Voters should not expect election results on Election Day, asking voters to be ‘patient’
Wis. (WBAY) - “I’m anticipating it to be very similar to other elections other than the fact it will take longer to process absentees,” said Dane County Clerk Scott McDonell.
November’s election will be the third time Wisconsinites have gone to the polls during the pandemic.
Municipal, county and state leaders are asking voters to be patient when it comes to results this time around, saying voters likely wont know, even projected winners, the night of the election.
“Election night results are never official,” said Meagan Wolfe, Wisconsin Election Commission administrator. “Never in the history of elections has an election night had official results of an election.”
Whether a candidate declares victory or a party does on election night after following results, it’s important to remember those results are preliminary and aren’t official until weeks after Election Day.
“There’s three levels of certification before results are ever official on election night,” said Wolfe.
Wolfe said each municipality is required to certify results.
“They look at the poll books and make sure they have the same number of signatures as issued ballots on election day, they check the absentee ballot log and reconcile any problems before it’s certified,” said Wolfe.
After being verified by the municipality, those results then go to the county for the same type of verification. After the county certifies the results, they go to the state for one final check to make sure every vote is legal and counted.
“All those things always take almost a month. This election will be no different,” said Wolfe.
But, what will be different this election is the shear magnitude of absentee ballots expected by clerks, which will take time to get through and delay preliminary results. Absentee ballots take longer to process because of the security measures workers have to go through to make sure the ballot is verified and legal.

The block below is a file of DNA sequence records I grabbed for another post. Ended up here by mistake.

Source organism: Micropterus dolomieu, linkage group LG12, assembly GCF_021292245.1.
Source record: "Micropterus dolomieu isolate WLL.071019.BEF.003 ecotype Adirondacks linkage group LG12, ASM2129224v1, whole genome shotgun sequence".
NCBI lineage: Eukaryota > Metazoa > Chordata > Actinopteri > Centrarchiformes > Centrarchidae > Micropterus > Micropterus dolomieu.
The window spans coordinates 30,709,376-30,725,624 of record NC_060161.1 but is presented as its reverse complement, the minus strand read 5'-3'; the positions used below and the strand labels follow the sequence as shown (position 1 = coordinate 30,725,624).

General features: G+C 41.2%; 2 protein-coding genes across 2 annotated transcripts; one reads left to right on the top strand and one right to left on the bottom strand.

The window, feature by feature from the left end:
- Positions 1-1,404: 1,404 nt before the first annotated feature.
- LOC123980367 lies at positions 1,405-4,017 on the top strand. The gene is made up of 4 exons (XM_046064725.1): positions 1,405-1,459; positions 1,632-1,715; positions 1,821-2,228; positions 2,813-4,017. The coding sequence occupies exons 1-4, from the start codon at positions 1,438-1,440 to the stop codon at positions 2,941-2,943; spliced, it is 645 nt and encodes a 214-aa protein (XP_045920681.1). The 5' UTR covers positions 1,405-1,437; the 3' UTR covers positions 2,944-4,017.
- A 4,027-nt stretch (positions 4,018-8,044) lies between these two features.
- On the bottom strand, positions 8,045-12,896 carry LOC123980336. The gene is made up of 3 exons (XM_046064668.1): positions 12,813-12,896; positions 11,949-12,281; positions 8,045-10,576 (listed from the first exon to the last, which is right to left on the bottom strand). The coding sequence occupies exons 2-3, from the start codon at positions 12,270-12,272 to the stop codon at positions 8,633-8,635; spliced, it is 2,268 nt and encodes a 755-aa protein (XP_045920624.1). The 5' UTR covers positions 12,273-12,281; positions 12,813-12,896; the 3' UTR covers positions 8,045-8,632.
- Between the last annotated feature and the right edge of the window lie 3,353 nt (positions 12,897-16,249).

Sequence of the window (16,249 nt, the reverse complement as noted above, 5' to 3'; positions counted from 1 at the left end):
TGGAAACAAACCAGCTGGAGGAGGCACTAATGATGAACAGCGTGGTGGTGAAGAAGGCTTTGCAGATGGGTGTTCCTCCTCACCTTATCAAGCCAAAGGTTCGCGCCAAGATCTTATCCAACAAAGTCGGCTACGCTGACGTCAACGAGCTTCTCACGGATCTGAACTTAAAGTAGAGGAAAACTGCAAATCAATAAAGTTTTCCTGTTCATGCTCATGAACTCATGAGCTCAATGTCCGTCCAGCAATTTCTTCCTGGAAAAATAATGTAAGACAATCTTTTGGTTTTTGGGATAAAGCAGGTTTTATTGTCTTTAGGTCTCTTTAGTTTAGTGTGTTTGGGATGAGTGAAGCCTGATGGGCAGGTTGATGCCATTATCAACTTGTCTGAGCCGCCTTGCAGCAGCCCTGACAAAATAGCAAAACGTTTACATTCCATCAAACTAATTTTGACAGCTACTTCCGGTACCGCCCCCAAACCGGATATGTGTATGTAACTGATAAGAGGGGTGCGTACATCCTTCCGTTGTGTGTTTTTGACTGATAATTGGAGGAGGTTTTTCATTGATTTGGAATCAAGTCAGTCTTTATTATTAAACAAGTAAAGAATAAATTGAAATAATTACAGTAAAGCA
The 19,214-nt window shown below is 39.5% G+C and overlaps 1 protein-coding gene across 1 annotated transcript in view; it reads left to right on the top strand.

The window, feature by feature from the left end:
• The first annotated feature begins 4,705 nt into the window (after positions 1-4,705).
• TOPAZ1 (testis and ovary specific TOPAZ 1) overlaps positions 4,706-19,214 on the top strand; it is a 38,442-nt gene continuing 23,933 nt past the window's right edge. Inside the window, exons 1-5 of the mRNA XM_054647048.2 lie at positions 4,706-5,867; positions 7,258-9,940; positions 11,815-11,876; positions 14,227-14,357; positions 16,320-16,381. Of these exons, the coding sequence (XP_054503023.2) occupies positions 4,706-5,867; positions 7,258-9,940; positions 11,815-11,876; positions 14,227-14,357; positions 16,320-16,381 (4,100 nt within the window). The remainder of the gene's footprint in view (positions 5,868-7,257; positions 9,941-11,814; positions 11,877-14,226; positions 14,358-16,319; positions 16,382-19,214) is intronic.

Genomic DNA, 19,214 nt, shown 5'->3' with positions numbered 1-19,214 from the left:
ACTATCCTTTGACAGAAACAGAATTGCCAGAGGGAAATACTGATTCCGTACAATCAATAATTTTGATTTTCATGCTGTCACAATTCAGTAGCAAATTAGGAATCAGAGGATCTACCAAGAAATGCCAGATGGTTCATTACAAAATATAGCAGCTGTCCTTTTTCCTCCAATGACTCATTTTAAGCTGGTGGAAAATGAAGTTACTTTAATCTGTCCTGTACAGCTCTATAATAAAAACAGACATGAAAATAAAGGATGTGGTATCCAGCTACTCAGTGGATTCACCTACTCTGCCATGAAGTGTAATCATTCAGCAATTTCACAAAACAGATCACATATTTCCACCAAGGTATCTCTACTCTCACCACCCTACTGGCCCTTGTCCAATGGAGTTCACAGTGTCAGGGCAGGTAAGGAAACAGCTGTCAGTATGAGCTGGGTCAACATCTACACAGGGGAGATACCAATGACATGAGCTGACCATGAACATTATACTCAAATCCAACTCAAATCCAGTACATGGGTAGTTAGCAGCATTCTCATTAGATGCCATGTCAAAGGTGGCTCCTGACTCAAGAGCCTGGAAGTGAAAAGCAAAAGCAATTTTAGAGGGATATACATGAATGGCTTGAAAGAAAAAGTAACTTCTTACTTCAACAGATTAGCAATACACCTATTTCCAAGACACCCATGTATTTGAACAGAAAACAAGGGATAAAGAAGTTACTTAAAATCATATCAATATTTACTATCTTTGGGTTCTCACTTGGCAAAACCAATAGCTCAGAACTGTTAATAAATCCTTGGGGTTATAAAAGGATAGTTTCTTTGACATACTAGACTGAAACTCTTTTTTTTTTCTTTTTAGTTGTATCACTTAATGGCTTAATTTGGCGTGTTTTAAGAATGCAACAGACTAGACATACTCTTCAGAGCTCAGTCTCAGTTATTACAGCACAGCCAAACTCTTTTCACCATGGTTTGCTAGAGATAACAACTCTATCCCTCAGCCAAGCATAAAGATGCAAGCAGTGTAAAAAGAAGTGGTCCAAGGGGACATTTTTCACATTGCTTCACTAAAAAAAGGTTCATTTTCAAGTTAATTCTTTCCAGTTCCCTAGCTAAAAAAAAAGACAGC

“Taking time to make sure the ballots are counted and accurately is a good thing. It should take time. It’s appropriate and responsible,” said George Christenson, Milwaukee County Court. “People need to understand that it’s not a cause for concern.”
With the amount of absentee ballots expected in Milwaukee, the county’s election director said it will take about 18-23 hours to process all of them.
“We are anticipating finishing this process between 3-6 am the morning after the election,” said Julietta Henry.
Henry said some of the county’s tabulators can process between 1,000-2,000 ballots an hour, while others only process about 500.
“We do live in this environment where everyone wants instant gratification. While we do have the latest technology and most secure technology, election reporting still takes time and it’s more important to get them right, than fast,” said Christenson. “Be patient and understanding with clerks all across our state, this is a huge task, huge undertaking and people have to understand that.”
To check on your absentee ballot or to see if you are registered, head to myvote.wi.gov.
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